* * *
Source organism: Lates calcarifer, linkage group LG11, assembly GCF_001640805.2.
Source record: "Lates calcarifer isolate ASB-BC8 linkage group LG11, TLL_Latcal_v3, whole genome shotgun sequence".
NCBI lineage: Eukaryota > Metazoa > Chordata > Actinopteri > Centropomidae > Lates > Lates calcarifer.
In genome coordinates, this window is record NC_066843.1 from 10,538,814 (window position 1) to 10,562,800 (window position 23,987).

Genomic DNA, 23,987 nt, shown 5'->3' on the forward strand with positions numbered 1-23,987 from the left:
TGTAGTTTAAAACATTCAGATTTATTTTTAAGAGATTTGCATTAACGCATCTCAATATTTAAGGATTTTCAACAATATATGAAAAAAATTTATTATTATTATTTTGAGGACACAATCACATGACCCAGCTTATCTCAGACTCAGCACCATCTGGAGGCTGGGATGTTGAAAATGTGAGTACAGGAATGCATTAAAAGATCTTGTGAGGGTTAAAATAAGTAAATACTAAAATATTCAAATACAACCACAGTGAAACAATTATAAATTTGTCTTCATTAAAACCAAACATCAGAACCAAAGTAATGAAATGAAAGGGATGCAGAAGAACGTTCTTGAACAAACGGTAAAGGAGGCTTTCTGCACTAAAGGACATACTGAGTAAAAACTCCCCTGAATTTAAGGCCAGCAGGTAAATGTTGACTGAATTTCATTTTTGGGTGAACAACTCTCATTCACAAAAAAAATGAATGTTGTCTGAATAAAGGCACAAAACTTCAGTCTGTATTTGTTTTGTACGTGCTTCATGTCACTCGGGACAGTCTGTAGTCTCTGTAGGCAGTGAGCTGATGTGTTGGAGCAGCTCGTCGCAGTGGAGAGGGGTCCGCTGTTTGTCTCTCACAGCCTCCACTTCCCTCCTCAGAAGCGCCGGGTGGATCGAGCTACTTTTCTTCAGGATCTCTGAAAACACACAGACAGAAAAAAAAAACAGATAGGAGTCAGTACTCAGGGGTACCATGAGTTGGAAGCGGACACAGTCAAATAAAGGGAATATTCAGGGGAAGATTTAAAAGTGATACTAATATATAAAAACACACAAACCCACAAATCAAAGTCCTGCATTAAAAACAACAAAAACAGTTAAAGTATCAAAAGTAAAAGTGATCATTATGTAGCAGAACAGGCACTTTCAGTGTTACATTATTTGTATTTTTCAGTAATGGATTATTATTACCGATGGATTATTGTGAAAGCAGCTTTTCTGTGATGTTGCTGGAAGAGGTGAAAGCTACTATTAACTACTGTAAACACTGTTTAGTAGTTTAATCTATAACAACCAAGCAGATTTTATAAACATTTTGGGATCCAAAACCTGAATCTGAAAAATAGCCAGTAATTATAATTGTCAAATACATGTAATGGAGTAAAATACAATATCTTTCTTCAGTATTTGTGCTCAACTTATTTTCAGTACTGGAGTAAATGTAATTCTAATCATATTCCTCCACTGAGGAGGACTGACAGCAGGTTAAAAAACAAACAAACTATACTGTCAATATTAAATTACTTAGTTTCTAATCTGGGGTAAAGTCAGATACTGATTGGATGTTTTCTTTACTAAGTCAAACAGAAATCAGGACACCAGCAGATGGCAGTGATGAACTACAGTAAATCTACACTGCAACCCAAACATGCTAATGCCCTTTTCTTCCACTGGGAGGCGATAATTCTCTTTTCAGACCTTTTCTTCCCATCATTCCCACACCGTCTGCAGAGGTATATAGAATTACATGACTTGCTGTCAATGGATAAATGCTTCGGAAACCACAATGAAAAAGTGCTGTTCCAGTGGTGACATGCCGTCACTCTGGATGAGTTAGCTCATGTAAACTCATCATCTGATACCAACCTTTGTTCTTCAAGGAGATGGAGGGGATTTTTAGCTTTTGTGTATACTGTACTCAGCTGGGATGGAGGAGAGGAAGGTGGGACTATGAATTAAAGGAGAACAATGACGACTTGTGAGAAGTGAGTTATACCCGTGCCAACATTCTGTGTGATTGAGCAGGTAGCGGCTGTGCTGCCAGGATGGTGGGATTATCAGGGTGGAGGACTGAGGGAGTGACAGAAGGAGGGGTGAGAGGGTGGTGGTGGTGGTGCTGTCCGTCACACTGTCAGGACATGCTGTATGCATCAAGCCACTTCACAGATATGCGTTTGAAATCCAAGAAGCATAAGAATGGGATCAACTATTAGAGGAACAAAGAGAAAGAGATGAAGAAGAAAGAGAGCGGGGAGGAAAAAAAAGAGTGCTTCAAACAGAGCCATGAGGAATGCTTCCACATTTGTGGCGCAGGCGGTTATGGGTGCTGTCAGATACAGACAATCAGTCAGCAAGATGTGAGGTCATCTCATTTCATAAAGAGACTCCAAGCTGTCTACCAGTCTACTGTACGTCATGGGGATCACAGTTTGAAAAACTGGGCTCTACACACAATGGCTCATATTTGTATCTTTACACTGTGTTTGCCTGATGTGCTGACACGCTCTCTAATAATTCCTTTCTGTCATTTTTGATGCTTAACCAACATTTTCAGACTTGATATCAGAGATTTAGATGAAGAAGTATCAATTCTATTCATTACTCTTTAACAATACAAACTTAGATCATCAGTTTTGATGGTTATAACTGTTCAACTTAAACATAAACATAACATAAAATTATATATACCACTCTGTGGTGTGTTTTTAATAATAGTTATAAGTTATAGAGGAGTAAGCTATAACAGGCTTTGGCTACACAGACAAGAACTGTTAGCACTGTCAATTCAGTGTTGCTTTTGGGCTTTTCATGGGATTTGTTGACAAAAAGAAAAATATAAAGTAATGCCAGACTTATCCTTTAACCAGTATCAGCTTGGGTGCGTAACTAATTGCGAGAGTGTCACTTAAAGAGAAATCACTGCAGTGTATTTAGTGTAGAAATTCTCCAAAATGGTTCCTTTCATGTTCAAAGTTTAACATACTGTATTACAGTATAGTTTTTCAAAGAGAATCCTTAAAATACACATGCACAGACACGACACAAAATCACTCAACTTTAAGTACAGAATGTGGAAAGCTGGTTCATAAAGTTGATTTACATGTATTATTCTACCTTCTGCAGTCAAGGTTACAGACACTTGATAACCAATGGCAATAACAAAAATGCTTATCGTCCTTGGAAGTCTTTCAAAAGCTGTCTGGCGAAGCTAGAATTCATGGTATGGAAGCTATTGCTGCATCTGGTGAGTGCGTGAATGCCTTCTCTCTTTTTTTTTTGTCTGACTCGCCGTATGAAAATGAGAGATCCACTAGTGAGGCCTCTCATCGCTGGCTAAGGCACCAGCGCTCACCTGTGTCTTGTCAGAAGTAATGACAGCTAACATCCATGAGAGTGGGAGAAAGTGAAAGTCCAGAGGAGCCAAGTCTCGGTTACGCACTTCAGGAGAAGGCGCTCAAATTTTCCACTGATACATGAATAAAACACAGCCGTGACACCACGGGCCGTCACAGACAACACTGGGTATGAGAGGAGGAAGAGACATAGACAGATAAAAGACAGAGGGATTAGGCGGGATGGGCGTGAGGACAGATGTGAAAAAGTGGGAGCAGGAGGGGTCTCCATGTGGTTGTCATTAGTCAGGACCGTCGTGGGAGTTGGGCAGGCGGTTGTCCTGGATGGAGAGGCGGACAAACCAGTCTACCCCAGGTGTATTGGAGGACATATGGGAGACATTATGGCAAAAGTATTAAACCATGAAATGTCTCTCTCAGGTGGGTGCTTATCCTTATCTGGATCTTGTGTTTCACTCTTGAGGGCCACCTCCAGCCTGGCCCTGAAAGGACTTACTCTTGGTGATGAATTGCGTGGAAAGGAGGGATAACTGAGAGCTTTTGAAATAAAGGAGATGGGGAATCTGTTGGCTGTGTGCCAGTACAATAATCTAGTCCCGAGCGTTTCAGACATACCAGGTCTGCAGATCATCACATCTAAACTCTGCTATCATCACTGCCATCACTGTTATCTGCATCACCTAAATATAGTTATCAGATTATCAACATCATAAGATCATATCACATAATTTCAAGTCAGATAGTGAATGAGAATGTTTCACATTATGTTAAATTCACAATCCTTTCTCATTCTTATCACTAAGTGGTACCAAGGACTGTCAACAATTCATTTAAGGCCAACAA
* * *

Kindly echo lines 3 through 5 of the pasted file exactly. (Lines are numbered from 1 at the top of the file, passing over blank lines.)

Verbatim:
NCBI lineage: Eukaryota > Metazoa > Chordata > Actinopteri > Centropomidae > Lates > Lates calcarifer.
In genome coordinates, this window is record NC_066843.1 from 10,538,814 (window position 1) to 10,562,800 (window position 23,987).

Genomic DNA, 23,987 nt, shown 5'->3' on the forward strand with positions numbered 1-23,987 from the left: